Opening Remarks by AMRO Deputy Director Mr Yasuto Watanabe at the 2nd Joint RFA Research Seminar

2019-01-31T22:13:03+08:00May 19, 2018|Speeches|

Opening Remarks by AMRO Deputy Director Mr Yasuto Watanabe at the 2nd Joint RFA Research Seminar

Mr Yasuto Watanabe, AMRO Deputy Director, delivers the opening remarks at the 2nd RFA Research Seminar.

Opening Remarks by Mr Yasuto Watanabe, Deputy Director of AMRO
at the 2nd Joint Regional Financing Arrangement (RFA) Research Seminar
 Cartagena de Indias, Colombia
17-18 May 2018

(As prepared for delivery)

– Invitado distinguidos,
– Representantes de los acuerdos de financiación regional,
-Damas y caballeros,
¡Buenos días!

1. En primer lugar, me gustaría dar las gracias al señor José Darío Uribe, presidente ejecutivo, y a los colegas de FLAR por su hospitalidad y excelentes arreglos para el segundo seminario de investigación de los Acuerdos Financieros Regionales, un foro anual organizado conjuntamente por AMRO, ESM y FLAR. Cartagena es una ciudad llena de hermosos paisajes y rica cultura e historia, así como de actividades económicas muy dinámicas, especialmente en la industria marítima y el turismo.

[Distinguished speakers, Representatives from Regional Financing Arrangements, Ladies and gentlemen, Good morning!

1. First of all, I would like to thank Mr José Darío Uribe, Executive President, and colleagues from FLAR for your hospitality and excellent arrangements for the second RFA Research Seminar, an annual forum jointly organized by AMRO, ESM and FLAR. Cartagena is a city full of beautiful landscapes and rich culture and history as well as very dynamic in economic activities, especially in the maritime industry and tourism.]

2. Last year, AMRO had the great pleasure to host the inaugural Joint RFA Research Seminar in Singapore, which was well attended by participants from different parts of the world. We believe that this annual engagement shows the strong commitment of RFAs to collaborate and enhance the effectiveness of the Global Financial Safety Net or the GFSN. The seminar today provides an invaluable window to facilitate knowledge sharing among participated institutions, and allow us to learn from past experiences and to acquire lessons that may be useful for financial institutions, particularly RFAs, to better support countries.

3. RFAs are considered to be a key component of the GFSN whose other components are foreign reserves, bilateral swap lines (BSAs) between central banks, and the International Monetary Fund (IMF). In an increasingly integrated world, global and regional financial arrangements have been enhanced and should cooperate better with one another to form a comprehensive and effective safety net against financial crises and contagion.

4. At the global level, the IMF has been reviewing its facilities periodically to ensure that they are adequate to meet the financing needs of the members in light of developments in the global economy and financial markets. For RFAs, there have been continuous efforts by the RFAs to strengthen our own mechanism as well as the collaboration among RFAs and between RFAs and other layers of the GFSN. There is continuous challenge to further enhance our capacity and coordination in anticipation of any possible crisis in the future. The strong upswing of the global economy also provides an opportune time for RFAs to perform a more comprehensive review and reform.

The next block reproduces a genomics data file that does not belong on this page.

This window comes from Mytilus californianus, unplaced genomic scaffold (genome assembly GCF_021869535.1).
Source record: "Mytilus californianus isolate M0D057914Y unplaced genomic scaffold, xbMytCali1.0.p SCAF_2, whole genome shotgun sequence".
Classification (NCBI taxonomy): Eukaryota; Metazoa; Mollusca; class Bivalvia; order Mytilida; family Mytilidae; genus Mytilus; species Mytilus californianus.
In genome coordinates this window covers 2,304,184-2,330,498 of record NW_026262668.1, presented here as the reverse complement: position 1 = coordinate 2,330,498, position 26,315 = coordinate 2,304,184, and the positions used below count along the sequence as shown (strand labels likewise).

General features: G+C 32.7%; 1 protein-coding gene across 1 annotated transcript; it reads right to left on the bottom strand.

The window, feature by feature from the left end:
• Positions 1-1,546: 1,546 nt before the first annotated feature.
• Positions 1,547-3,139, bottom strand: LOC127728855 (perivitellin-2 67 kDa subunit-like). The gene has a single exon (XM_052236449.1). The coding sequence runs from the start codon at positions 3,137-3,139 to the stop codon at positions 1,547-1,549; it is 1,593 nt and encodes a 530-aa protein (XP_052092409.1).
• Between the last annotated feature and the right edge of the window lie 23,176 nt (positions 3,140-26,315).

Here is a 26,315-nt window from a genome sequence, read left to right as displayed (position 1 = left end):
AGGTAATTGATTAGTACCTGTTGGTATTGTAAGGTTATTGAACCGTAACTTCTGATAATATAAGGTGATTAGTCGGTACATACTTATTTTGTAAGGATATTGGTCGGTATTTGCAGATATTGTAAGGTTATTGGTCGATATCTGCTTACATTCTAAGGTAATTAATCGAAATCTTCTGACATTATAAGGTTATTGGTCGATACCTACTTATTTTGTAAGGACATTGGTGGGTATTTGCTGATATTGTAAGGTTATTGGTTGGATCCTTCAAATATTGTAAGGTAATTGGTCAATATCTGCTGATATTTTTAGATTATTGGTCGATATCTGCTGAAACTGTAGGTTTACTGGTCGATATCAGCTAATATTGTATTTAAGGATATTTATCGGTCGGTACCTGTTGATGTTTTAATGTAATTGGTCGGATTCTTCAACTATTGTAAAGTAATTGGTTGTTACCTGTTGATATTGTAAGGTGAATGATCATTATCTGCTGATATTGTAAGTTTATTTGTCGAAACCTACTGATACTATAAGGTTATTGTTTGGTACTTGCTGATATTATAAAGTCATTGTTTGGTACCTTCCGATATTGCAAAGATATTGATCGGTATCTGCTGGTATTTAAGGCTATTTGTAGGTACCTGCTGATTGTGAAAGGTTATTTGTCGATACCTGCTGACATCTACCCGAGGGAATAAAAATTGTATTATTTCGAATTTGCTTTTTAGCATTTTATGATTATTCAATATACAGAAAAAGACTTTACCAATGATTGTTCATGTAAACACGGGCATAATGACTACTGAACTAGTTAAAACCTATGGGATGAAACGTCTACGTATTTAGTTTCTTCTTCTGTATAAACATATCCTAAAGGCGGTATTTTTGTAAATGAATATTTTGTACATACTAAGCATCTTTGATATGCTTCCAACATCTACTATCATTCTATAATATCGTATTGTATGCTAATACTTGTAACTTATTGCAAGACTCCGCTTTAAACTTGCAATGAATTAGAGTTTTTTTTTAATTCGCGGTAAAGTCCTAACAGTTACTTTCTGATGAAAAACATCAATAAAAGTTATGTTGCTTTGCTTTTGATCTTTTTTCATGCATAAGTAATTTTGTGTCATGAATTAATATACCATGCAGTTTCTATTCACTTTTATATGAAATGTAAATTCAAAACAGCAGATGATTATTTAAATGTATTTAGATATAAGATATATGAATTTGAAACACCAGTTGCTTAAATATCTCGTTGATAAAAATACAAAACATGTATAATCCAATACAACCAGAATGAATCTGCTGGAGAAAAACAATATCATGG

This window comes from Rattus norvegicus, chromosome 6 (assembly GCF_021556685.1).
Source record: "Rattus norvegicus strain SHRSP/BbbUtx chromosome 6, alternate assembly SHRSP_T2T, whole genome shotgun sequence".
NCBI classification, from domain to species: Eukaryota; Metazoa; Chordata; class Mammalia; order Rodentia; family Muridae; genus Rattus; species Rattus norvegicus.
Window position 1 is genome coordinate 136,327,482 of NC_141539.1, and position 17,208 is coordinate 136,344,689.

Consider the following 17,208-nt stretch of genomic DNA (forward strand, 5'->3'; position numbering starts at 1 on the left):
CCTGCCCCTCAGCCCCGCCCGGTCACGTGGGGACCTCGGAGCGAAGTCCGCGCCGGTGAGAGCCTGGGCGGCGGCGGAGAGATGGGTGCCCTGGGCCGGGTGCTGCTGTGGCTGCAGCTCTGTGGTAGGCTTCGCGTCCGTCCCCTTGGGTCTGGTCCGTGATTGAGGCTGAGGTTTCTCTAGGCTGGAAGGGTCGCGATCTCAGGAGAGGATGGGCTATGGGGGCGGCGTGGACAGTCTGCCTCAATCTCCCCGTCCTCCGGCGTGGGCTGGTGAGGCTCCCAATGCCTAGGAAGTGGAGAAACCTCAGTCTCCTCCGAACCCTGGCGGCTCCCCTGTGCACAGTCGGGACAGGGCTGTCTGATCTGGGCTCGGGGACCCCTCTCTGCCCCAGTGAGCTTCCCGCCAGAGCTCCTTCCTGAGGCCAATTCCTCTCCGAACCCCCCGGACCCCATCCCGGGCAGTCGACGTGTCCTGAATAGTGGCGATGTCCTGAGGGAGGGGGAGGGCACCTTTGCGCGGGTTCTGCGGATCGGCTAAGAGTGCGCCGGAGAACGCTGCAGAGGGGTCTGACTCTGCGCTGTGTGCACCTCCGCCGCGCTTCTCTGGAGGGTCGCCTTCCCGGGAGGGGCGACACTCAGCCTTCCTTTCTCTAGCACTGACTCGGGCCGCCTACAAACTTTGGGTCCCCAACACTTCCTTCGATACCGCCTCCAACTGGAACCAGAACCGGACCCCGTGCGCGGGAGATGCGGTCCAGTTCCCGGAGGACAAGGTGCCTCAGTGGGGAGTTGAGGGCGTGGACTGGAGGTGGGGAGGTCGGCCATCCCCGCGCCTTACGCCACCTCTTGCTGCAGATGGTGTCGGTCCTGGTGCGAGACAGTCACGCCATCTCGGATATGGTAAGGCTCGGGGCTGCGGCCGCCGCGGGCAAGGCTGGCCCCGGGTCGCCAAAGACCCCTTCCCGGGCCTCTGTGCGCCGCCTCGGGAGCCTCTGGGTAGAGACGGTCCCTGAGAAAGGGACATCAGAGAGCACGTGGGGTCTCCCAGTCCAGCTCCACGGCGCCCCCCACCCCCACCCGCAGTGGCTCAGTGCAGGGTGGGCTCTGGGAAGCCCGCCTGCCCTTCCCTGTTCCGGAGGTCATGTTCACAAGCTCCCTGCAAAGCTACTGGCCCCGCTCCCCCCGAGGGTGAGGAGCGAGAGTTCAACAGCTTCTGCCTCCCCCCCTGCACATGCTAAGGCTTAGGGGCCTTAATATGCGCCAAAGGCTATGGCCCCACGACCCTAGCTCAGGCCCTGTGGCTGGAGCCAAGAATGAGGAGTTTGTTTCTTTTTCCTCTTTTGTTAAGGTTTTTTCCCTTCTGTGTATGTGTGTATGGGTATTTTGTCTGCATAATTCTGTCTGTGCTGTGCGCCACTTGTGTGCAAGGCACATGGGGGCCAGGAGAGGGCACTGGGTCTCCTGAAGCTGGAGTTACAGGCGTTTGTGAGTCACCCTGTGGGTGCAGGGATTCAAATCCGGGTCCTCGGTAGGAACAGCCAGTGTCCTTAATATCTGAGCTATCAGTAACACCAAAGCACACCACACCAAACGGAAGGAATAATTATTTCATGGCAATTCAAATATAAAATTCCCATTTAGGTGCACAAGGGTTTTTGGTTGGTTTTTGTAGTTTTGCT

5. In particular, there are several aspects that need to be enhanced in order to boost RFAs’ contribution in the GFSN:

• First, coordination among multiple layers of the GFSN. This is the prerequisites to provide timely and efficient support for countries that are in need of financing to support its external position. Countries should be able to combine the use of different tools in order to generate synergies in terms of timing of intervention, sequencing, size and conditionality design.

• Second, designing and applying a macroeconomic policy and measures to achieve a country’s macroeconomic and financial stability. Smooth design and implementation of policy and measures depend very much on the specificities of the beneficiary countries, and country ownership is crucial to ensure the relevancy and adoptability of the conditionality in the domestic policy and legal context.

• Third, regional economic integration and the role of RFAs. With the rising protectionist risks in major economies, especially from the U.S. administration, as well as changes in production networks, there is a need to strengthen intra-regional connectivity and integration to meet growing intra-regional demand and improve the resilience of the region against external shock. Earlier this month, AMRO released our flagship report, the ASEAN+3 Regional Economic Outlook (AREO) 2018, with the theme “Resilience and Growth in a Changing World”. The report suggests policy recommendations for the region to respond to those challenges, which might be relevant to other regions as well. I would highly encourage you to read the report to get more ideas on this topic.

6. In today’s highly interconnected global economy and financial markets, financial crises are bound to recur every now and then, although it is hard to predict when and where. Thus, strengthening RFAs and enhancing the coordination among different layers of the GFSN are crucial to securing global and regional financial stability.

7. We have an impressive list of speakers and panelists today who will bring prominent and diverse views and perspectives to the table. I believe that we will have a very informative and enriching discussion. [With this, now I would like to give the floor to Mr Rolf Strauch, ESM Chief Economist, to lead the first discussion session.]

Thank you very much.

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